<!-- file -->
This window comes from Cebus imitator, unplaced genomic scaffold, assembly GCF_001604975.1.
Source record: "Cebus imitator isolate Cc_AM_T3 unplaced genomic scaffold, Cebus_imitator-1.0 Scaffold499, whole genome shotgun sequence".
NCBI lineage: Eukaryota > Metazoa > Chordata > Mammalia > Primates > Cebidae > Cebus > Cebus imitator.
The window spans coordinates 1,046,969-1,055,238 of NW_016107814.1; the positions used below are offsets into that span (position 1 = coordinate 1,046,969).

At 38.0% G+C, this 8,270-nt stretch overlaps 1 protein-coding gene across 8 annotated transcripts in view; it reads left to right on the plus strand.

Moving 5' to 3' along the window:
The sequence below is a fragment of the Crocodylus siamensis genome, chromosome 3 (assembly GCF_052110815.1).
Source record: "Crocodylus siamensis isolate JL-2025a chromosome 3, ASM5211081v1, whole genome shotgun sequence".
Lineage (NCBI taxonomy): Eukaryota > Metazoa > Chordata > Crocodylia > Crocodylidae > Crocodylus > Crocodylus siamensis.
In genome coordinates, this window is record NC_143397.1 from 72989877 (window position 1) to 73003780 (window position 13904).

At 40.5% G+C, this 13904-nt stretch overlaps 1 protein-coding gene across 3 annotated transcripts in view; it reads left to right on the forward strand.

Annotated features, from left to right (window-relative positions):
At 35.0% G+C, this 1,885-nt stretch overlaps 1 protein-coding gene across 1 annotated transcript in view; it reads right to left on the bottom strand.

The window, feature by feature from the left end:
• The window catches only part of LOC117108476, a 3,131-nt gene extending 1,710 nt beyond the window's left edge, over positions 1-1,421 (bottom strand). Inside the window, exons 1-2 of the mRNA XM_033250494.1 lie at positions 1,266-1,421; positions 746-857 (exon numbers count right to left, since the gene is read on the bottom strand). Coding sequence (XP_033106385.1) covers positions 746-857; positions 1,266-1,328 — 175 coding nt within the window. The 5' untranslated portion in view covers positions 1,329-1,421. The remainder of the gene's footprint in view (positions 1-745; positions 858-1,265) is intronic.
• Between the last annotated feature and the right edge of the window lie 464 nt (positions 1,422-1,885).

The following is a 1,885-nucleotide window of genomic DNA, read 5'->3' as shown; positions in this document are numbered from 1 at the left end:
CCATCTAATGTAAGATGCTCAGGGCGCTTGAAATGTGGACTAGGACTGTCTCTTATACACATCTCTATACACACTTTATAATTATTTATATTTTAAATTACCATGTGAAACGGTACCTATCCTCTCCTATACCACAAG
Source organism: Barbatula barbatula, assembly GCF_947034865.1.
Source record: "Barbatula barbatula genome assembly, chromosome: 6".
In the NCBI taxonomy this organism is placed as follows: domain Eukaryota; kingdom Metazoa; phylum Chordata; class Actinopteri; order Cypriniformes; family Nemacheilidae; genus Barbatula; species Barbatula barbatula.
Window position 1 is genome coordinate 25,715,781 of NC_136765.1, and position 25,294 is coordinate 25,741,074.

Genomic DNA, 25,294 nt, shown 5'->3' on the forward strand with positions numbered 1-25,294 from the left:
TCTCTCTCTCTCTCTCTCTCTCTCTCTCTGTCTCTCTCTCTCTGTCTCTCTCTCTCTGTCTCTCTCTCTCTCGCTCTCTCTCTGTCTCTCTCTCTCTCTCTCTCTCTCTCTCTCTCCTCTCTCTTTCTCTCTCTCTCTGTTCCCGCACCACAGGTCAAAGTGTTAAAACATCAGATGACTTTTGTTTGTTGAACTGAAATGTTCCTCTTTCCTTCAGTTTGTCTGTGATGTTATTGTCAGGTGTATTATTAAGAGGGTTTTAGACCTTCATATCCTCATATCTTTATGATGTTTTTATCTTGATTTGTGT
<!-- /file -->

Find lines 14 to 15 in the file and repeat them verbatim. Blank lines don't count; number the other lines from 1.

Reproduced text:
The window, feature by feature from the left end:
• The window catches only part of LOC117108476, a 3,131-nt gene extending 1,710 nt beyond the window's left edge, over positions 1-1,421 (bottom strand). Inside the window, exons 1-2 of the mRNA XM_033250494.1 lie at positions 1,266-1,421; positions 746-857 (exon numbers count right to left, since the gene is read on the bottom strand). Coding sequence (XP_033106385.1) covers positions 746-857; positions 1,266-1,328 — 175 coding nt within the window. The 5' untranslated portion in view covers positions 1,329-1,421. The remainder of the gene's footprint in view (positions 1-745; positions 858-1,265) is intronic.